During the Cold War U.S. diplomatic and military alliances existed to defend freedom around the world. Today, these alliances are being reshaped to respond to Russian threats to the Baltics and Eastern Europe and to China’s economic, military, and technological influence worldwide.
Hacking for Allies
The U.S. Department of Defense works with our allies to expand their industrial base. We benefit because it helps the North Atlantic Treaty Organization (NATO) standardize on equipment and our allies’ industrial capacity, capability and workforce can complement those of the United States. Allied countries benefit under the Global Capabilities Program which offers allies opportunities to partner on research and development, with the goal to build prototypes and eventually co-produce systems.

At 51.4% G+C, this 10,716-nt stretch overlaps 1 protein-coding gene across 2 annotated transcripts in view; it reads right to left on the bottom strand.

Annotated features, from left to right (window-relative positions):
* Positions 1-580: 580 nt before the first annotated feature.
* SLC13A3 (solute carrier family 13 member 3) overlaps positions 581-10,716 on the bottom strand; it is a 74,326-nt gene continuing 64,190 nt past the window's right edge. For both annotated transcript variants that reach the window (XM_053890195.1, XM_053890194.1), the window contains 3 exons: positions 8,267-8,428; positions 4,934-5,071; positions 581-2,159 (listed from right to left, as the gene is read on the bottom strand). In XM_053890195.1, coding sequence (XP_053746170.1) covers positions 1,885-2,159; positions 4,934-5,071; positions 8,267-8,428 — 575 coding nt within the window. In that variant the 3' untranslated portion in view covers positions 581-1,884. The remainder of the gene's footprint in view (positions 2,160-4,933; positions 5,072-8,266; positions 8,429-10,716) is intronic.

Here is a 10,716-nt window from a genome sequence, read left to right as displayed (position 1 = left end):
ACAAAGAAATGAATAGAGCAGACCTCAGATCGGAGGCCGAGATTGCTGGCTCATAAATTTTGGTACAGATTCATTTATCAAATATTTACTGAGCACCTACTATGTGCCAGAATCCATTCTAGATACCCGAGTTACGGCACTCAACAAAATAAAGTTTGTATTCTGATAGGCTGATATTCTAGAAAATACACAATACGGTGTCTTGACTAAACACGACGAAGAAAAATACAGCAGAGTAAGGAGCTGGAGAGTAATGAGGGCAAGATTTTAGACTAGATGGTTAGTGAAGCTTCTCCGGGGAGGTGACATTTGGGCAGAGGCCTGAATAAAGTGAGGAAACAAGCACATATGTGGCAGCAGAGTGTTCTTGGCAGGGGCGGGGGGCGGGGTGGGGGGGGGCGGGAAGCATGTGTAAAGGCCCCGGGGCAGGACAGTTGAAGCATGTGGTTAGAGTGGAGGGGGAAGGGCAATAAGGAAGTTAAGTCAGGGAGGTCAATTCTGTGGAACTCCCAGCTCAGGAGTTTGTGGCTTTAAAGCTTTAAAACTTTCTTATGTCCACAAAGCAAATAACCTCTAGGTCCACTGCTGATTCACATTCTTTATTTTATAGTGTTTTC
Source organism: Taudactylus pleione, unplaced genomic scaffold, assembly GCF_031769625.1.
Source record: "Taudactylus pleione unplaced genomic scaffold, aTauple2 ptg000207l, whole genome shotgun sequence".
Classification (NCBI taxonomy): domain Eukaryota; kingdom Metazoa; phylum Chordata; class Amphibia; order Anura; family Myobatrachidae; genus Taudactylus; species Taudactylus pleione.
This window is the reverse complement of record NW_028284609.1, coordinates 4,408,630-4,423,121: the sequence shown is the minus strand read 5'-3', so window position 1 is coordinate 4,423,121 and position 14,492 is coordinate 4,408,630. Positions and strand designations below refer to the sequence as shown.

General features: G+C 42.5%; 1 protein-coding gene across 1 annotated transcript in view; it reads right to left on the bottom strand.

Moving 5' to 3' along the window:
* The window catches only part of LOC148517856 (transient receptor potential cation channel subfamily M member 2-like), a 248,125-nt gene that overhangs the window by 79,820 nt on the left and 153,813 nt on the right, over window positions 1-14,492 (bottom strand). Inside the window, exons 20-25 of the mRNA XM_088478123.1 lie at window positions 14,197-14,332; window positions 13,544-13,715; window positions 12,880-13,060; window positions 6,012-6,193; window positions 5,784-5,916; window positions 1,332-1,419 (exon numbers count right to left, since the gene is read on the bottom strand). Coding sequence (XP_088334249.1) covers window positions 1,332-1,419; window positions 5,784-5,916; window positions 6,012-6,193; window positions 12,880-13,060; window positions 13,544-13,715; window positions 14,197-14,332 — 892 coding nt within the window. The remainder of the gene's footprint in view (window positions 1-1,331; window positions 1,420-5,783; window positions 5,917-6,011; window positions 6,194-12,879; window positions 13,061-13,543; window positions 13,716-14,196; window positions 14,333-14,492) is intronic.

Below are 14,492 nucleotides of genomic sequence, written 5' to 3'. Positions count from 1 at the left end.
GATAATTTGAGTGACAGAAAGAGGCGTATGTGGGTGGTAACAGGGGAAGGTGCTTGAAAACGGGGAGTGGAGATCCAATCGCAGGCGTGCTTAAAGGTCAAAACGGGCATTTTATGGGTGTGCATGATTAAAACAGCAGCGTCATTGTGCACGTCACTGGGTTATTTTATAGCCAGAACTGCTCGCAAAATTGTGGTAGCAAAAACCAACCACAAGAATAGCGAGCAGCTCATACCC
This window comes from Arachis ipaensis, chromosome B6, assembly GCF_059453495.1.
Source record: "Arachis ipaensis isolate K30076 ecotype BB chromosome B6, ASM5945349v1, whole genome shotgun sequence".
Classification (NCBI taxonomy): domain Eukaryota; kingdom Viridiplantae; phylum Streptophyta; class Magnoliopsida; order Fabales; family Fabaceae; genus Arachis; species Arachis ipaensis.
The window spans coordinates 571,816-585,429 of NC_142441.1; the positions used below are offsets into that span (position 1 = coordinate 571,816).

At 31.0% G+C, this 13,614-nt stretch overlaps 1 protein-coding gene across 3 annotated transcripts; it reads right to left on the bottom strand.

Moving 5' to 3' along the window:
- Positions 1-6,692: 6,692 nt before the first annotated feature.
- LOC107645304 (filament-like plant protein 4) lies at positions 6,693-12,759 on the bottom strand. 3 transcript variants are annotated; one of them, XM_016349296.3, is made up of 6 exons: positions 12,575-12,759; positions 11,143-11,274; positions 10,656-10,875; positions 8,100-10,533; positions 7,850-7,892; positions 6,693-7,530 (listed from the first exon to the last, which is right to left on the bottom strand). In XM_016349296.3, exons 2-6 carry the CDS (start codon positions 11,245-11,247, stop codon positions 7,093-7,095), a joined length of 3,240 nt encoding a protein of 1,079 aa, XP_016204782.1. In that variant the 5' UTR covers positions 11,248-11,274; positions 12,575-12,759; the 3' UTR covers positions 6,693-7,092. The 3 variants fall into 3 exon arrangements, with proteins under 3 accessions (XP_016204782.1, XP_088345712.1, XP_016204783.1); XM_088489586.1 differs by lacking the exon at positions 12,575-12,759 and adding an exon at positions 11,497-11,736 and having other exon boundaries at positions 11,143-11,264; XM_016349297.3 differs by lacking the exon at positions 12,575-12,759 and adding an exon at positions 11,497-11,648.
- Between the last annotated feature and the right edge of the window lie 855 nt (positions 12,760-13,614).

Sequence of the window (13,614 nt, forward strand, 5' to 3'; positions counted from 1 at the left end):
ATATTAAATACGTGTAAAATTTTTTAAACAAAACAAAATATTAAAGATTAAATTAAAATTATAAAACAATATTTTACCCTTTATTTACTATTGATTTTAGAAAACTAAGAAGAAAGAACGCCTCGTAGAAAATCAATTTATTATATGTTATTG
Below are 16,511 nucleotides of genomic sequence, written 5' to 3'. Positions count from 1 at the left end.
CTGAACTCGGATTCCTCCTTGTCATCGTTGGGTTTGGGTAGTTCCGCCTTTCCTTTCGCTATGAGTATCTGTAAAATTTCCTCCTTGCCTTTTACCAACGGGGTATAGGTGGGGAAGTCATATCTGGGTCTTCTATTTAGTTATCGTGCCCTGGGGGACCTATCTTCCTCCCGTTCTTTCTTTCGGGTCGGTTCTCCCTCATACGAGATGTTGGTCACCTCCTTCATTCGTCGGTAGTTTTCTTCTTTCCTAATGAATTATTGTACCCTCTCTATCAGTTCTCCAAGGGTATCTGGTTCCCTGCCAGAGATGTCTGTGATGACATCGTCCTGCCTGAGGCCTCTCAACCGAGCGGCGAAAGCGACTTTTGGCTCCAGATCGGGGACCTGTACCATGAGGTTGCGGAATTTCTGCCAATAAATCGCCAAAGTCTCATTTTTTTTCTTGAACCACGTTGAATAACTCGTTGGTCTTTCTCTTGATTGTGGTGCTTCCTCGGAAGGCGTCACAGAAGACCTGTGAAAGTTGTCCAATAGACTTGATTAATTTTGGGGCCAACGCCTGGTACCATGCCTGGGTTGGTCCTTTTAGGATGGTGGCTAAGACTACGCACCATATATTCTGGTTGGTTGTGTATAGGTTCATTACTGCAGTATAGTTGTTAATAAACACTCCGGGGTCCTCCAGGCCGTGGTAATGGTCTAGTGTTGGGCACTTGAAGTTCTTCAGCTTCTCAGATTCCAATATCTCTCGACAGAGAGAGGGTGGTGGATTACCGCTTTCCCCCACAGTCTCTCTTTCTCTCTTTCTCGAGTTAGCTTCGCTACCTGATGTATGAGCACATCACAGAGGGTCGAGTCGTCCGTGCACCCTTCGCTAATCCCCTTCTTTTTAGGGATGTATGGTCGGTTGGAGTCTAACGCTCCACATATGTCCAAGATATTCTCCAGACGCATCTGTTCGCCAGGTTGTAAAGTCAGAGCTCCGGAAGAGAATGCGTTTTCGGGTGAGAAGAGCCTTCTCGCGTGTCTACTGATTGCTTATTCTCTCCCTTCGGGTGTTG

The goal of Hacking for Allies, (which will launch a second cohort next week,) is to connect dual-use startups (those that sell to companies and government agencies) in allied nations to the U.S. defense ecosystem.
Startup ecosystems in many of the smaller NATO countries don’t enjoy the long-established expertise or funding opportunities we have in Silicon Valley or other innovation clusters. For example, today it takes 7 to 10 years for a company in Norway to sell into the U.S. defense market. To shorten that time, we wanted to teach them the best practices of Hacking for Defense/Lean Startup/I-Corps (customer discovery, MVPs, pivots, business model canvas, etc.) And give them a roadmap for how to play in the U.S. defense market.
Hacking for Allies – Norway Edition
Norway is a founding member of (Read more…)